Aptitude- versus content-treatment interactions
Interest in adapting instructional methodology to accommodate individual learner characteristics has been stimulated by the
recent popularity of aptitude-by-treatment interaction research. While relevant to a descriptive theory of learning, ATI has
failed to provide an adequate conceptual or empirical basis for a prescriptive set of adaptive instructional designs. The
validity of adaptive designs as a focus for interaction research is questioned. Based upon cognitive task analysis and content
analysis, the search for content-treatment interactions and their applications to instructional development should make adaptive
designs more feasible, efficient, and consistent as well as developing important cognitive skills that may be short-circuited
by learner-adaptive designs. Examples of research-based content-treatment interactions are provided.
Available from: thesai.org
- "Among them, studies that provide the most universal method of adaptability offer courseware by considering learner styles ; ; ; ; ; ; . However, there are also theories that assert that a learning strategy created according to either a task or content is much more effective than the learning style ; ; . It is thus necessary to provide adaptability according to the learning content along with the learning style. "
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ABSTRACT: This study examined the effect that systematically loading story presentations with criterion information has on the recall of abstract and concrete prose. Results indicated that aal plus picture presentations were most effective for the learning of both abstract and concrete content. Furthermore, the loading of additional detail into visual presentations resulted in greater recall than with simple pictures and also provided a greater supplementary effect to oral prose. © 1983 Association for Educational Communications and Technology.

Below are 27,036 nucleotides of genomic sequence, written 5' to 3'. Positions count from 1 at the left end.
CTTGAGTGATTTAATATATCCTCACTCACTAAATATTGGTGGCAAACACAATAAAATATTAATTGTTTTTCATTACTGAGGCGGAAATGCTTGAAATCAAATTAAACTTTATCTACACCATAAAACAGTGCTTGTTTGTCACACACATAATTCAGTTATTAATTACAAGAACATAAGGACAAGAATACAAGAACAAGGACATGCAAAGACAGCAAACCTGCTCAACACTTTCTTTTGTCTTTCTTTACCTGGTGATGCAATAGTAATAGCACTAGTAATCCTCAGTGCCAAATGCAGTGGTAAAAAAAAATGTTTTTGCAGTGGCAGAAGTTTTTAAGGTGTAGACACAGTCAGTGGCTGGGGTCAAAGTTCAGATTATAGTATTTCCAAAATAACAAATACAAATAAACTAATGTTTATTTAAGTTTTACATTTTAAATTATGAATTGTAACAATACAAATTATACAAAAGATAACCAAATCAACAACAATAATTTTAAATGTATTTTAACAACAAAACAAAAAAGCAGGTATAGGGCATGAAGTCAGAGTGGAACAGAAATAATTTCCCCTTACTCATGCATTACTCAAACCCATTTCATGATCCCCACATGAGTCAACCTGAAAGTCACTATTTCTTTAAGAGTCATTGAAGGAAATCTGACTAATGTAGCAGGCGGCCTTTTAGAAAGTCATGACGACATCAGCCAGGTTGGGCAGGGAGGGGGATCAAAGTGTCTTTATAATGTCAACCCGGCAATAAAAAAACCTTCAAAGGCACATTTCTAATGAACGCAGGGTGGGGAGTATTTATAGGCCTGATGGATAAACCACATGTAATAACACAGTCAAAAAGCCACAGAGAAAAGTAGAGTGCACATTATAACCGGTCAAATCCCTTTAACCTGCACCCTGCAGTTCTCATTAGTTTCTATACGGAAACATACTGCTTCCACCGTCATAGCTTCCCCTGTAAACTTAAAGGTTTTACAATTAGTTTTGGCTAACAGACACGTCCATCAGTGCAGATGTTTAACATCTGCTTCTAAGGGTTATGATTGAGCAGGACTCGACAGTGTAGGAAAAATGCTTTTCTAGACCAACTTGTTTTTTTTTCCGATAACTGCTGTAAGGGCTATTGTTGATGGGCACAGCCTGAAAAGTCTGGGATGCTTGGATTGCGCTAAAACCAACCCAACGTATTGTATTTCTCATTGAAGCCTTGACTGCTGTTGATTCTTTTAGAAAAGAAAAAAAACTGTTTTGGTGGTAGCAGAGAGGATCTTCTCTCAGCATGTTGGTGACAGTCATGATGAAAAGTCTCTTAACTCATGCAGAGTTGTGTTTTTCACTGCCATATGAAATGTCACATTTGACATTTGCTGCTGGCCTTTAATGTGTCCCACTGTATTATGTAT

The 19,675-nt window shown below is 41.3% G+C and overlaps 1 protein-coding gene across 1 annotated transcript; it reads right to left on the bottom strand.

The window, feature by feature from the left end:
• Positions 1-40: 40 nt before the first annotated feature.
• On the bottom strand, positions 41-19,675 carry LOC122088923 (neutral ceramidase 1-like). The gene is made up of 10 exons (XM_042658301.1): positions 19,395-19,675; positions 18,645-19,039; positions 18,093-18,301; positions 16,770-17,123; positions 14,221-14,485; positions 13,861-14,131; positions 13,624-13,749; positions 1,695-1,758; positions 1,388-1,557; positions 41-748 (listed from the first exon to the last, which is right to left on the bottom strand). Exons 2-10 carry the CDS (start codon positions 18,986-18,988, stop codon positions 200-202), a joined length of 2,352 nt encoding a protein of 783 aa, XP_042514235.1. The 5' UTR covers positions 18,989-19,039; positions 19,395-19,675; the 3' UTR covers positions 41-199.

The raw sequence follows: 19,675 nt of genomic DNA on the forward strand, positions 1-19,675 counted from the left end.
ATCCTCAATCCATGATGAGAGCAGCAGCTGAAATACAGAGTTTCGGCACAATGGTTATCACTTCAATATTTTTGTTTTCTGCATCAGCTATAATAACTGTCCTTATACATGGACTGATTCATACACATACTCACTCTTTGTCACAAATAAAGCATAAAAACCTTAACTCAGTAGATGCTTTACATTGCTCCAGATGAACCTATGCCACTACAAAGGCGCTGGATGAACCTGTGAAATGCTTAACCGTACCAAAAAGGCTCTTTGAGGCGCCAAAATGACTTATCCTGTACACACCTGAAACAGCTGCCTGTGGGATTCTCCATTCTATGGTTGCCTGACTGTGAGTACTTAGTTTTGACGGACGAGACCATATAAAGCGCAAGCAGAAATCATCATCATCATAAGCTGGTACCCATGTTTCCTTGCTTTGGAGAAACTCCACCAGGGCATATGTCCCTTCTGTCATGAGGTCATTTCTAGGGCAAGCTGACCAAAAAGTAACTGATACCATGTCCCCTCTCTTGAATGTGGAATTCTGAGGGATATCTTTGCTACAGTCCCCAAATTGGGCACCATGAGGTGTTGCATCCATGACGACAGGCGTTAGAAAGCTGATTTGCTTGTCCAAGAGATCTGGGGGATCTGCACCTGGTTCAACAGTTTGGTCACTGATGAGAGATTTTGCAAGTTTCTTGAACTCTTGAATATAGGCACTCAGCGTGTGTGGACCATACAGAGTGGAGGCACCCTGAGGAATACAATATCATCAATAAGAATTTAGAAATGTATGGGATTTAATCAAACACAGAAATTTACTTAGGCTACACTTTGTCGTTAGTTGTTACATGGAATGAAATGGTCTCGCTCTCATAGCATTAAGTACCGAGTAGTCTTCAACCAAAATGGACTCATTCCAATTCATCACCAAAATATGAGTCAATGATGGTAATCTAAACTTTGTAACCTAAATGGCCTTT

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ABSTRACT: The transition to cognitive theories and assumptions about learning which began in psychology a quarter of a century ago are slowly being implemented in the practice of educational technology. Educational technology and instructional design are also in transition. Although the descriptive bases of educational technologies are accepted to be in cognitive psychology, the practical, predictive implications of it that form the processes of educational technologies are not obvious. However, the trend is ineluctable. The failure to provide generalizable instructional techniques and media has forced us to shift our emphasis from what we do to what the learners do. Instructional procedures need to be concerned with how learners are processing the information they contain. Educational technologies need to become learner‐oriented. Our task is to improve learners’ integration and reorganization of knowledge ‐‐ not simply to convey material or control behaviour. The goal of new technologies, such as learning strategies, is to promote independent, self‐motivated learners who are capable of initiating, selecting, and using appropriate strategies for acquiring, retaining, and using knowledge. That, I contend, is a more productive and constructive instructional goal than the transmission of content or the control of behaviour.
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